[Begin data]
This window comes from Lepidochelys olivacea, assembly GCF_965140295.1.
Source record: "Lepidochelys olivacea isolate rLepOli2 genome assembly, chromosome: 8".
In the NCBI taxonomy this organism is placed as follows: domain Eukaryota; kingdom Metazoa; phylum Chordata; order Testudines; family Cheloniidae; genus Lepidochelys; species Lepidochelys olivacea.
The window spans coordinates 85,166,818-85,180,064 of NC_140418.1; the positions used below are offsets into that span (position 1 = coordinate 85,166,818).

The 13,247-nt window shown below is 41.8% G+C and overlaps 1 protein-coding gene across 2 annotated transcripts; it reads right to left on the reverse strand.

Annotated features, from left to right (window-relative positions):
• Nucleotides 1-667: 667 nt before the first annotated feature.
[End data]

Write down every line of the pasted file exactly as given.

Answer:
This window comes from Lepidochelys olivacea, assembly GCF_965140295.1.
Source record: "Lepidochelys olivacea isolate rLepOli2 genome assembly, chromosome: 8".
In the NCBI taxonomy this organism is placed as follows: domain Eukaryota; kingdom Metazoa; phylum Chordata; order Testudines; family Cheloniidae; genus Lepidochelys; species Lepidochelys olivacea.
The window spans coordinates 85,166,818-85,180,064 of NC_140418.1; the positions used below are offsets into that span (position 1 = coordinate 85,166,818).

The 13,247-nt window shown below is 41.8% G+C and overlaps 1 protein-coding gene across 2 annotated transcripts; it reads right to left on the reverse strand.

Annotated features, from left to right (window-relative positions):
• Nucleotides 1-667: 667 nt before the first annotated feature.